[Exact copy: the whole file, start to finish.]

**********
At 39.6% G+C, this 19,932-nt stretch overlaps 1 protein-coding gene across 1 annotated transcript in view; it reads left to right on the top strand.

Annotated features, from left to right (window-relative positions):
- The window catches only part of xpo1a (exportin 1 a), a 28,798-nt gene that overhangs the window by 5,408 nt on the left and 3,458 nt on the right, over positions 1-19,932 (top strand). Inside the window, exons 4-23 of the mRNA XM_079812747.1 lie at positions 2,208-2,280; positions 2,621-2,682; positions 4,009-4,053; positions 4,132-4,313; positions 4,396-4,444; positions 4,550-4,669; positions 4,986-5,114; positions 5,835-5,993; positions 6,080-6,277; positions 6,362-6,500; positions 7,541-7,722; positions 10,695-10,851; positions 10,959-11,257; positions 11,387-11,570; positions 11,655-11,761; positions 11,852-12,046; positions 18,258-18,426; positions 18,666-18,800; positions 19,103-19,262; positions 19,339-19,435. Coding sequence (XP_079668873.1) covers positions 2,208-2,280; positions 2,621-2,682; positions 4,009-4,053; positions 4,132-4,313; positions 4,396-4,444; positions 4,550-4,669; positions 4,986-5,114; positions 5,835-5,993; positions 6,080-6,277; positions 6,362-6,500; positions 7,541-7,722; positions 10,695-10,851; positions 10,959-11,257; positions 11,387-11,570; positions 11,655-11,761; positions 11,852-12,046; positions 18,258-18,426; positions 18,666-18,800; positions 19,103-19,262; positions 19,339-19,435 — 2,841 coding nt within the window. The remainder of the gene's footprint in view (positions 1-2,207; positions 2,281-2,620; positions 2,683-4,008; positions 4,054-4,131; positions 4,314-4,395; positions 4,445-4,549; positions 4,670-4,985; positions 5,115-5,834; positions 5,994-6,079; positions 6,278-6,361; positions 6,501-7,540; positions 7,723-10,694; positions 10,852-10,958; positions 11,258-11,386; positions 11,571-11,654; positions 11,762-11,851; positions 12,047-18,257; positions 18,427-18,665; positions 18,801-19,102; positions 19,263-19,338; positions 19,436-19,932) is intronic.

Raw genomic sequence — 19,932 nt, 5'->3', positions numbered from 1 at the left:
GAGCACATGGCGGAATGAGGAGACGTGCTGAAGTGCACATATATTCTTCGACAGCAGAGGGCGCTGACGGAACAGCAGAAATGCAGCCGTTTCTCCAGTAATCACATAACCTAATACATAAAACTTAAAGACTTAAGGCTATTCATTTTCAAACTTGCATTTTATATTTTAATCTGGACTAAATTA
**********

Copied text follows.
At 39.6% G+C, this 19,932-nt stretch overlaps 1 protein-coding gene across 1 annotated transcript in view; it reads left to right on the top strand.

Annotated features, from left to right (window-relative positions):
- The window catches only part of xpo1a (exportin 1 a), a 28,798-nt gene that overhangs the window by 5,408 nt on the left and 3,458 nt on the right, over positions 1-19,932 (top strand). Inside the window, exons 4-23 of the mRNA XM_079812747.1 lie at positions 2,208-2,280; positions 2,621-2,682; positions 4,009-4,053; positions 4,132-4,313; positions 4,396-4,444; positions 4,550-4,669; positions 4,986-5,114; positions 5,835-5,993; positions 6,080-6,277; positions 6,362-6,500; positions 7,541-7,722; positions 10,695-10,851; positions 10,959-11,257; positions 11,387-11,570; positions 11,655-11,761; positions 11,852-12,046; positions 18,258-18,426; positions 18,666-18,800; positions 19,103-19,262; positions 19,339-19,435. Coding sequence (XP_079668873.1) covers positions 2,208-2,280; positions 2,621-2,682; positions 4,009-4,053; positions 4,132-4,313; positions 4,396-4,444; positions 4,550-4,669; positions 4,986-5,114; positions 5,835-5,993; positions 6,080-6,277; positions 6,362-6,500; positions 7,541-7,722; positions 10,695-10,851; positions 10,959-11,257; positions 11,387-11,570; positions 11,655-11,761; positions 11,852-12,046; positions 18,258-18,426; positions 18,666-18,800; positions 19,103-19,262; positions 19,339-19,435 — 2,841 coding nt within the window. The remainder of the gene's footprint in view (positions 1-2,207; positions 2,281-2,620; positions 2,683-4,008; positions 4,054-4,131; positions 4,314-4,395; positions 4,445-4,549; positions 4,670-4,985; positions 5,115-5,834; positions 5,994-6,079; positions 6,278-6,361; positions 6,501-7,540; positions 7,723-10,694; positions 10,852-10,958; positions 11,258-11,386; positions 11,571-11,654; positions 11,762-11,851; positions 12,047-18,257; positions 18,427-18,665; positions 18,801-19,102; positions 19,263-19,338; positions 19,436-19,932) is intronic.

Raw genomic sequence — 19,932 nt, 5'->3', positions numbered from 1 at the left:
GAGCACATGGCGGAATGAGGAGACGTGCTGAAGTGCACATATATTCTTCGACAGCAGAGGGCGCTGACGGAACAGCAGAAATGCAGCCGTTTCTCCAGTAATCACATAACCTAATACATAAAACTTAAAGACTTAAGGCTATTCATTTTCAAACTTGCATTTTATATTTTAATCTGGACTAAATTA